So what about the Franciscans?

Franciscans are typically characterized by their lives of simplicity, penance, poverty, and love for the poor. In a testament written by Saint Francis, the very first sentence contains the following; “The Lord granted me, Br. Francis, to begin to do penance in this way”. It is thus fitting that the Franciscan order be regarded as the Order of Penitents. The Franciscan school teaches Marian maximalism, that is; it attributes the highest possible glory to the Blessed Virgin short of divinity. Being a mendicant order, the Franciscans live solely off of the generosity of others, entrusting all to the hands of God. The Franciscans underwent a number of reforms throughout history, but were consolidated in 1897 into three main bodies;

1.  The Order of Friars Minor (O.F.M.) were the result of a large consolidation of various branches (Observants, Discalced, Recollects, Riformati, etc.) by Pope Leo XII in 1897. Today the Friars Minor compose the largest body of the Franciscan order.

2.  The Conventual Franciscans were one of the first reforms of the Franciscan order. They desired to apply the Franciscan spirit to new applications (such as urban city apostolates, rather than remaining in rural areas). As such, the Conventuals were granted various dispensations to relax certain rules in order to carry out specific apostolates. The conventuals tended to take on a more academic spirit than, say, Capuchins for instance. There have been great fruits that originated from Conventual communities, such as St. Joseph of Cupertino, St. Bonaventure, and Saint Maximilian Kolbe, known for his devotion to the Blessed Virgin Mary. The most notable Franciscans to grow out of this renewal are the Franciscans of the Immaculate, who take a fourth vow of total consecration to Our Lady.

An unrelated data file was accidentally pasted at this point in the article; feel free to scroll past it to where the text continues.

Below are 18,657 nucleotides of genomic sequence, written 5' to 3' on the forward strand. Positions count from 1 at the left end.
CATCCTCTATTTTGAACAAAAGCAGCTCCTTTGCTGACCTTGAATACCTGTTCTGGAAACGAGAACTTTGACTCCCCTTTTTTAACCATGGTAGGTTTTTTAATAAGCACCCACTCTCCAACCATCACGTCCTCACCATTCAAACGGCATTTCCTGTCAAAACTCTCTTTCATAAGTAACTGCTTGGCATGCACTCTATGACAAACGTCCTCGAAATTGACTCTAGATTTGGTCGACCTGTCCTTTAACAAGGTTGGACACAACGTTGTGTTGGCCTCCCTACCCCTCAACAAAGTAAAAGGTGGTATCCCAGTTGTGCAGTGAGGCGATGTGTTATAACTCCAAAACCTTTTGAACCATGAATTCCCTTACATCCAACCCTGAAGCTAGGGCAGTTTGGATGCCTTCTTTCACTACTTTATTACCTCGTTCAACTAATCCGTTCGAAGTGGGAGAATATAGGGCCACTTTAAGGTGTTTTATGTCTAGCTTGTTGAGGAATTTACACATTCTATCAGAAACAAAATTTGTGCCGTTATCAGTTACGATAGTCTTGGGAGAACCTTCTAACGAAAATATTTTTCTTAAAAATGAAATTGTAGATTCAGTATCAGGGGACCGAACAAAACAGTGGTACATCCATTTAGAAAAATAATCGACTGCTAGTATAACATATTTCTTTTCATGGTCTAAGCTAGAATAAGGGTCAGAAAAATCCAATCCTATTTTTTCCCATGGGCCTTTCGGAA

3.  The Capuchin reform (O.F.M. Cap.) dates from 1525, and not unlike the first Observants, they also desired a return to a stricter observance of the Franciscan rule–though, like most reforms, certain elements of its initial fervor declined with time. The Capuchins are more likely to be seen feeding the poor or street evangelizing, rather than writing a book on liturgics or studying mystical theology.

How can you tell them apart?  Friars Minor usually wear brown habits. Conventuals usually wear black habits. Capuchins usually wear grey habits. 

If you are interested in learning more about religious life, or if you or someone you know is discerning religious life, find out more at www.religious-vocation.com.  Special thanks to them today for sourcing so much of this post.  Let us keep them and those they serve in prayer.

St. Francis of Assisi, pray for us!  Anne

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Responses

  1. I am not (yet?) Catholic, but am pleased my birthday (10/4/71) is St. Francis of Assisi Day.

    • Well, belated happy birthday, Mark! Saint Francis is an amazing role model for a Catholic man. Your “(yet?)” intrigues me. Are you in the process of coming into the Church or still discerning? Either way, ask St. Francis to pray with you as you do God’s will! I’ll do the same. God bless, Anne